Tenmangu are Shinto shrines dedicated to Sugawara no Michizane, the god of learning. There are many tenmangu throughout Japan, but one of the most famous of these shrines is in Dazaifu, where Michizane passed away. Another shrine, Suikyo Tenmangu, is located in the middle of Tenjin, Fukuoka’s bustling downtown, and it is also the origin of the name ‘Tenjin’. Tenjin was another way to refer to tenmangu, and Michizane was also referred to as Tenjin-sama. For this reason, people started calling the area around Suikyo Tenmangu Tenjin. The shrine was originally located in Imaizumi and it was called Suikyo-no-Tenjin or Sugatami Tenjin. It was built there because when Michizane first came to Hakata, he was said to have peered into a nearby river (now Yakuin Shinkawa) and lamented his haggard-looking reflection. The shrine was moved to its current location in 1612 because Nagamasa Kuroda, the first lord of the Fukuoka Domain, wanted it to protect the northeastern gate of Fukuoka Castle. That is when it became known as Suikyo Tenmangu. Today, Suikyo Tenmangu is a quiet oasis amid towering modern office buildings. Suikyo Tenmangu Yokocho, the narrow alley next to the shrine, maintains an old-time atmosphere with a jumble of tiny restaurants.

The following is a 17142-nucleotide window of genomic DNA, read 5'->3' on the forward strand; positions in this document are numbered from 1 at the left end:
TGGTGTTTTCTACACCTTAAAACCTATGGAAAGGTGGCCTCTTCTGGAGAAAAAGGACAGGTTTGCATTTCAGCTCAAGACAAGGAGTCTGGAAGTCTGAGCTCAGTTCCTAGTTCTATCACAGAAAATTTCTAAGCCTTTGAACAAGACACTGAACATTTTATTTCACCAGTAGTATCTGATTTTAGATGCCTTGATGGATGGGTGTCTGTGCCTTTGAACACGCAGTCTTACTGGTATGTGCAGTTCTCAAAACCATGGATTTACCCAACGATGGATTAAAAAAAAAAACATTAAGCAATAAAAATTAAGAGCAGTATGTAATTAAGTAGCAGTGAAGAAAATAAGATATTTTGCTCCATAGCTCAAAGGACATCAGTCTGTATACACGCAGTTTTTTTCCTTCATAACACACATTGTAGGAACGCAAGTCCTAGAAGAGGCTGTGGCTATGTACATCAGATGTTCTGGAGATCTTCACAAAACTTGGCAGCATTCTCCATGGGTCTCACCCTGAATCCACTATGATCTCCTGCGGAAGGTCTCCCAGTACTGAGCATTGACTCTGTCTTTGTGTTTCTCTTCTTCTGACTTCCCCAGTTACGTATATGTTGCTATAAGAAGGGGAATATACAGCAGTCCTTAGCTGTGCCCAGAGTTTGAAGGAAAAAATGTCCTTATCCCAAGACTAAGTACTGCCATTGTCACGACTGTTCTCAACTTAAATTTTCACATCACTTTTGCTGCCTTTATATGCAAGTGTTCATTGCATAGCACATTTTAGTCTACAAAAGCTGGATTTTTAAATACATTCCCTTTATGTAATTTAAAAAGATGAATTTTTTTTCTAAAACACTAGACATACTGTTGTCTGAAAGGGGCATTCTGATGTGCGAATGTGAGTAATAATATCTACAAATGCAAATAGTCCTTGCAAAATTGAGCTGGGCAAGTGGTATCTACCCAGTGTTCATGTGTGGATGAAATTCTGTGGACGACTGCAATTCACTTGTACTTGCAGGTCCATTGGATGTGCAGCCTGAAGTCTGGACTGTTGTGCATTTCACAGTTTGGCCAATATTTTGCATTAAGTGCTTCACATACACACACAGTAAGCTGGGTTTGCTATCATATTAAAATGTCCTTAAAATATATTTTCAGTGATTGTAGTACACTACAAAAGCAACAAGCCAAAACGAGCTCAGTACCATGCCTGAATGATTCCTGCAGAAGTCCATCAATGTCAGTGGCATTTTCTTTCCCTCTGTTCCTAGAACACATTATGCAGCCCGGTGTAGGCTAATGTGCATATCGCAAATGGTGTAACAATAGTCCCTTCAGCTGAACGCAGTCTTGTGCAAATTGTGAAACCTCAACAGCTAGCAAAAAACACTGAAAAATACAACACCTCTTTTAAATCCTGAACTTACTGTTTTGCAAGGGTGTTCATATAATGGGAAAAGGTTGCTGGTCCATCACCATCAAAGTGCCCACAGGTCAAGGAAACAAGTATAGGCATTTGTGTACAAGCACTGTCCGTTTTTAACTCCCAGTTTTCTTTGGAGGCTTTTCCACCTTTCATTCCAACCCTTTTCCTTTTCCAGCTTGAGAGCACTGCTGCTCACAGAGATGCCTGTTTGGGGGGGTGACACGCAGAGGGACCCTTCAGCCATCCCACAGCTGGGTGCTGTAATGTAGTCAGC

Not far from here are two other shrines dedicated to Michizane. Kagami Tenmangu, located next to Hakata Riverain, is said to be a spot where Michizane saw his reflection in a mirror upon arriving in Hakata. Just down the road, in Tsunabamachi, is Tsunahiki Tenmangu. It is built on the site where the newly arrived Michizane is said to have met some locals making rugs from rope. Originally called Tsunawa Tenjin, the shrine was later renamed Tsunahiki Tenmangu, and thus the neighborhood became known as Tsunabamachi.